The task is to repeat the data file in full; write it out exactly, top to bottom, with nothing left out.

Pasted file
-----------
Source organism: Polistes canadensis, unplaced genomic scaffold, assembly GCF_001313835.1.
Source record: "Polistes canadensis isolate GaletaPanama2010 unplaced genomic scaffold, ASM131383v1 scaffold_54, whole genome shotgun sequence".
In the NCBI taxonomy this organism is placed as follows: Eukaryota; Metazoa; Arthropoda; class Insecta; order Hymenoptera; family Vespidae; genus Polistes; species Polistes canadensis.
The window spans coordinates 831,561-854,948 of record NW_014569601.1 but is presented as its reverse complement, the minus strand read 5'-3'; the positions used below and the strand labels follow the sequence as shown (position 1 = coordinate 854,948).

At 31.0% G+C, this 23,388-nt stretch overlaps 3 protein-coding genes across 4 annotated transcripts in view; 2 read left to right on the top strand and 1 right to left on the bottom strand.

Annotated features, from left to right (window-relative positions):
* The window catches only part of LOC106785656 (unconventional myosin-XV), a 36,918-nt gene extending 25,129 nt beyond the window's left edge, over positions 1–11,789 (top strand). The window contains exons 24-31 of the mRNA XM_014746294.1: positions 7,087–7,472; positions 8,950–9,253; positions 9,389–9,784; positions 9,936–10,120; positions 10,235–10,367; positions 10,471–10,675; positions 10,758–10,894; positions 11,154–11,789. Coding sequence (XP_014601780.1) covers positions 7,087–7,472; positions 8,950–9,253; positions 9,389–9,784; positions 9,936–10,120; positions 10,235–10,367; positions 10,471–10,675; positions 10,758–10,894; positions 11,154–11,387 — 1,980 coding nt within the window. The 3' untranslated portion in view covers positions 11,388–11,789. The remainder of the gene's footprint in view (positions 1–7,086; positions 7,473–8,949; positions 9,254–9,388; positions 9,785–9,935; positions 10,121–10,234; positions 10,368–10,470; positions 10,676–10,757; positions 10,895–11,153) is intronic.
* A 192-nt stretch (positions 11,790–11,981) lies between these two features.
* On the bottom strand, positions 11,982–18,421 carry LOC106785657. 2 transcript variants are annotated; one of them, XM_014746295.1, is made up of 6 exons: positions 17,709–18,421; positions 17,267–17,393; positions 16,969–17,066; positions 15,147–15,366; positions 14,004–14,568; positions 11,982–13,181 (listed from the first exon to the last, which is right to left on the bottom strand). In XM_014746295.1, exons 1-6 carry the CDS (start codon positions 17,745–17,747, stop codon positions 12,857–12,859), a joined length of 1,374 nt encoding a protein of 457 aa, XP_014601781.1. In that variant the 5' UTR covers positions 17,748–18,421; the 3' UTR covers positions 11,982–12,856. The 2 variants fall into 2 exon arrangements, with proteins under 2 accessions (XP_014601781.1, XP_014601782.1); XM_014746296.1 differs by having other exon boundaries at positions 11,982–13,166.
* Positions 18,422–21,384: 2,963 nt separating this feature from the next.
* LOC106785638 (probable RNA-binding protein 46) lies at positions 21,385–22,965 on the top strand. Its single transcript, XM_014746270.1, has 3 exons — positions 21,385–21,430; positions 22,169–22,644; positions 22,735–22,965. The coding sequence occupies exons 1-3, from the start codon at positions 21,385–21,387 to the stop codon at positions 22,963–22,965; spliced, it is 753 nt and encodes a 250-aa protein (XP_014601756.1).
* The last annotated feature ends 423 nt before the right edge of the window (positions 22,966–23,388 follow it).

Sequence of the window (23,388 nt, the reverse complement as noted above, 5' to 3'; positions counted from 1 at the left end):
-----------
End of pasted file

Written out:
Source organism: Polistes canadensis, unplaced genomic scaffold, assembly GCF_001313835.1.
Source record: "Polistes canadensis isolate GaletaPanama2010 unplaced genomic scaffold, ASM131383v1 scaffold_54, whole genome shotgun sequence".
In the NCBI taxonomy this organism is placed as follows: Eukaryota; Metazoa; Arthropoda; class Insecta; order Hymenoptera; family Vespidae; genus Polistes; species Polistes canadensis.
The window spans coordinates 831,561-854,948 of record NW_014569601.1 but is presented as its reverse complement, the minus strand read 5'-3'; the positions used below and the strand labels follow the sequence as shown (position 1 = coordinate 854,948).

At 31.0% G+C, this 23,388-nt stretch overlaps 3 protein-coding genes across 4 annotated transcripts in view; 2 read left to right on the top strand and 1 right to left on the bottom strand.

Annotated features, from left to right (window-relative positions):
* The window catches only part of LOC106785656 (unconventional myosin-XV), a 36,918-nt gene extending 25,129 nt beyond the window's left edge, over positions 1–11,789 (top strand). The window contains exons 24-31 of the mRNA XM_014746294.1: positions 7,087–7,472; positions 8,950–9,253; positions 9,389–9,784; positions 9,936–10,120; positions 10,235–10,367; positions 10,471–10,675; positions 10,758–10,894; positions 11,154–11,789. Coding sequence (XP_014601780.1) covers positions 7,087–7,472; positions 8,950–9,253; positions 9,389–9,784; positions 9,936–10,120; positions 10,235–10,367; positions 10,471–10,675; positions 10,758–10,894; positions 11,154–11,387 — 1,980 coding nt within the window. The 3' untranslated portion in view covers positions 11,388–11,789. The remainder of the gene's footprint in view (positions 1–7,086; positions 7,473–8,949; positions 9,254–9,388; positions 9,785–9,935; positions 10,121–10,234; positions 10,368–10,470; positions 10,676–10,757; positions 10,895–11,153) is intronic.
* A 192-nt stretch (positions 11,790–11,981) lies between these two features.
* On the bottom strand, positions 11,982–18,421 carry LOC106785657. 2 transcript variants are annotated; one of them, XM_014746295.1, is made up of 6 exons: positions 17,709–18,421; positions 17,267–17,393; positions 16,969–17,066; positions 15,147–15,366; positions 14,004–14,568; positions 11,982–13,181 (listed from the first exon to the last, which is right to left on the bottom strand). In XM_014746295.1, exons 1-6 carry the CDS (start codon positions 17,745–17,747, stop codon positions 12,857–12,859), a joined length of 1,374 nt encoding a protein of 457 aa, XP_014601781.1. In that variant the 5' UTR covers positions 17,748–18,421; the 3' UTR covers positions 11,982–12,856. The 2 variants fall into 2 exon arrangements, with proteins under 2 accessions (XP_014601781.1, XP_014601782.1); XM_014746296.1 differs by having other exon boundaries at positions 11,982–13,166.
* Positions 18,422–21,384: 2,963 nt separating this feature from the next.
* LOC106785638 (probable RNA-binding protein 46) lies at positions 21,385–22,965 on the top strand. Its single transcript, XM_014746270.1, has 3 exons — positions 21,385–21,430; positions 22,169–22,644; positions 22,735–22,965. The coding sequence occupies exons 1-3, from the start codon at positions 21,385–21,387 to the stop codon at positions 22,963–22,965; spliced, it is 753 nt and encodes a 250-aa protein (XP_014601756.1).
* The last annotated feature ends 423 nt before the right edge of the window (positions 22,966–23,388 follow it).

Sequence of the window (23,388 nt, the reverse complement as noted above, 5' to 3'; positions counted from 1 at the left end):